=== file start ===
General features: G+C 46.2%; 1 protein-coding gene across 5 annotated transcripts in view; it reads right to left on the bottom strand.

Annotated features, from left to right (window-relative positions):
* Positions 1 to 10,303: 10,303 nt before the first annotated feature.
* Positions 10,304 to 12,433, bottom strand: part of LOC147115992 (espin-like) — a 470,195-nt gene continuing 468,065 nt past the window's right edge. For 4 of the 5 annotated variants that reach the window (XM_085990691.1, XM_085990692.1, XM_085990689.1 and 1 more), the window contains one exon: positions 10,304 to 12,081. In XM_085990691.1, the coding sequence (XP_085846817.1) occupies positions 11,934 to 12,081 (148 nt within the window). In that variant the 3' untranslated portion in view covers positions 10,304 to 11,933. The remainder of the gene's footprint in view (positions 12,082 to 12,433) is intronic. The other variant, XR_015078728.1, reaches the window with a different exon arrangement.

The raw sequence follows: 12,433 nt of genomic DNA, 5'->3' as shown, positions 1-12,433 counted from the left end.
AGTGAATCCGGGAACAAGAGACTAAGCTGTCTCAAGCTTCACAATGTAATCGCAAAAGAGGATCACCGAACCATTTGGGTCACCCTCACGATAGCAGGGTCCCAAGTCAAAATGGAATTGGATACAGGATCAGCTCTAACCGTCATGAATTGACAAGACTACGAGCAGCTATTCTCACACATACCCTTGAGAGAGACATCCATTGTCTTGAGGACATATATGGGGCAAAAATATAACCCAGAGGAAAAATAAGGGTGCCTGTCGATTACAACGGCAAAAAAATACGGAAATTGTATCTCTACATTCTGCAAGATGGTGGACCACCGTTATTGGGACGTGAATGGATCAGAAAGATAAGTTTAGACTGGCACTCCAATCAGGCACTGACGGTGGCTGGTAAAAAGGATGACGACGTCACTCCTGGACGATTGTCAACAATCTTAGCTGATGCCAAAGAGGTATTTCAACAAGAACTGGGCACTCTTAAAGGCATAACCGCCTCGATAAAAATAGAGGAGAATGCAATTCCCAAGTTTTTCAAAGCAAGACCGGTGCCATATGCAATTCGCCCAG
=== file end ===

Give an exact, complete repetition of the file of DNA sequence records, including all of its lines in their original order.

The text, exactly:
General features: G+C 46.2%; 1 protein-coding gene across 5 annotated transcripts in view; it reads right to left on the bottom strand.

Annotated features, from left to right (window-relative positions):
* Positions 1 to 10,303: 10,303 nt before the first annotated feature.
* Positions 10,304 to 12,433, bottom strand: part of LOC147115992 (espin-like) — a 470,195-nt gene continuing 468,065 nt past the window's right edge. For 4 of the 5 annotated variants that reach the window (XM_085990691.1, XM_085990692.1, XM_085990689.1 and 1 more), the window contains one exon: positions 10,304 to 12,081. In XM_085990691.1, the coding sequence (XP_085846817.1) occupies positions 11,934 to 12,081 (148 nt within the window). In that variant the 3' untranslated portion in view covers positions 10,304 to 11,933. The remainder of the gene's footprint in view (positions 12,082 to 12,433) is intronic. The other variant, XR_015078728.1, reaches the window with a different exon arrangement.

The raw sequence follows: 12,433 nt of genomic DNA, 5'->3' as shown, positions 1-12,433 counted from the left end.
AGTGAATCCGGGAACAAGAGACTAAGCTGTCTCAAGCTTCACAATGTAATCGCAAAAGAGGATCACCGAACCATTTGGGTCACCCTCACGATAGCAGGGTCCCAAGTCAAAATGGAATTGGATACAGGATCAGCTCTAACCGTCATGAATTGACAAGACTACGAGCAGCTATTCTCACACATACCCTTGAGAGAGACATCCATTGTCTTGAGGACATATATGGGGCAAAAATATAACCCAGAGGAAAAATAAGGGTGCCTGTCGATTACAACGGCAAAAAAATACGGAAATTGTATCTCTACATTCTGCAAGATGGTGGACCACCGTTATTGGGACGTGAATGGATCAGAAAGATAAGTTTAGACTGGCACTCCAATCAGGCACTGACGGTGGCTGGTAAAAAGGATGACGACGTCACTCCTGGACGATTGTCAACAATCTTAGCTGATGCCAAAGAGGTATTTCAACAAGAACTGGGCACTCTTAAAGGCATAACCGCCTCGATAAAAATAGAGGAGAATGCAATTCCCAAGTTTTTCAAAGCAAGACCGGTGCCATATGCAATTCGCCCAG